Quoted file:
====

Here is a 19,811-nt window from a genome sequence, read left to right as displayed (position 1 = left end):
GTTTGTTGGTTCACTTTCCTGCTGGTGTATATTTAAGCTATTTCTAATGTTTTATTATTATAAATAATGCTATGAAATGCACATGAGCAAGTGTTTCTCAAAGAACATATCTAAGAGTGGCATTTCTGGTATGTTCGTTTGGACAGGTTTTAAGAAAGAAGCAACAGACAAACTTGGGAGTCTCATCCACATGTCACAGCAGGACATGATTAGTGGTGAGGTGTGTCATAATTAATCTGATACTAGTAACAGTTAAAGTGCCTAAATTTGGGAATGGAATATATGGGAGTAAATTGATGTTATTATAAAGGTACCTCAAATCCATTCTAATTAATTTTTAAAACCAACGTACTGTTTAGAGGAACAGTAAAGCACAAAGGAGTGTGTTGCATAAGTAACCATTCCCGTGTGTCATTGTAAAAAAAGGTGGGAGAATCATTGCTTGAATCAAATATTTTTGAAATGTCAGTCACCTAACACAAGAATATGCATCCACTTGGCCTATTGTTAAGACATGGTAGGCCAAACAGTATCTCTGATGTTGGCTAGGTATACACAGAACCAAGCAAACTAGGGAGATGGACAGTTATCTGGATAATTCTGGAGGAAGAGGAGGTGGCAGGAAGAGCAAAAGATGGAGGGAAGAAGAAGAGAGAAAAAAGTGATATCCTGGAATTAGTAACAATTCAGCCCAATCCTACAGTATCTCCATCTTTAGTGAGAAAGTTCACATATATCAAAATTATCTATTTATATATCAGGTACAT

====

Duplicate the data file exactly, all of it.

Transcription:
Here is a 19,811-nt window from a genome sequence, read left to right as displayed (position 1 = left end):
GTTTGTTGGTTCACTTTCCTGCTGGTGTATATTTAAGCTATTTCTAATGTTTTATTATTATAAATAATGCTATGAAATGCACATGAGCAAGTGTTTCTCAAAGAACATATCTAAGAGTGGCATTTCTGGTATGTTCGTTTGGACAGGTTTTAAGAAAGAAGCAACAGACAAACTTGGGAGTCTCATCCACATGTCACAGCAGGACATGATTAGTGGTGAGGTGTGTCATAATTAATCTGATACTAGTAACAGTTAAAGTGCCTAAATTTGGGAATGGAATATATGGGAGTAAATTGATGTTATTATAAAGGTACCTCAAATCCATTCTAATTAATTTTTAAAACCAACGTACTGTTTAGAGGAACAGTAAAGCACAAAGGAGTGTGTTGCATAAGTAACCATTCCCGTGTGTCATTGTAAAAAAAGGTGGGAGAATCATTGCTTGAATCAAATATTTTTGAAATGTCAGTCACCTAACACAAGAATATGCATCCACTTGGCCTATTGTTAAGACATGGTAGGCCAAACAGTATCTCTGATGTTGGCTAGGTATACACAGAACCAAGCAAACTAGGGAGATGGACAGTTATCTGGATAATTCTGGAGGAAGAGGAGGTGGCAGGAAGAGCAAAAGATGGAGGGAAGAAGAAGAGAGAAAAAAGTGATATCCTGGAATTAGTAACAATTCAGCCCAATCCTACAGTATCTCCATCTTTAGTGAGAAAGTTCACATATATCAAAATTATCTATTTATATATCAGGTACAT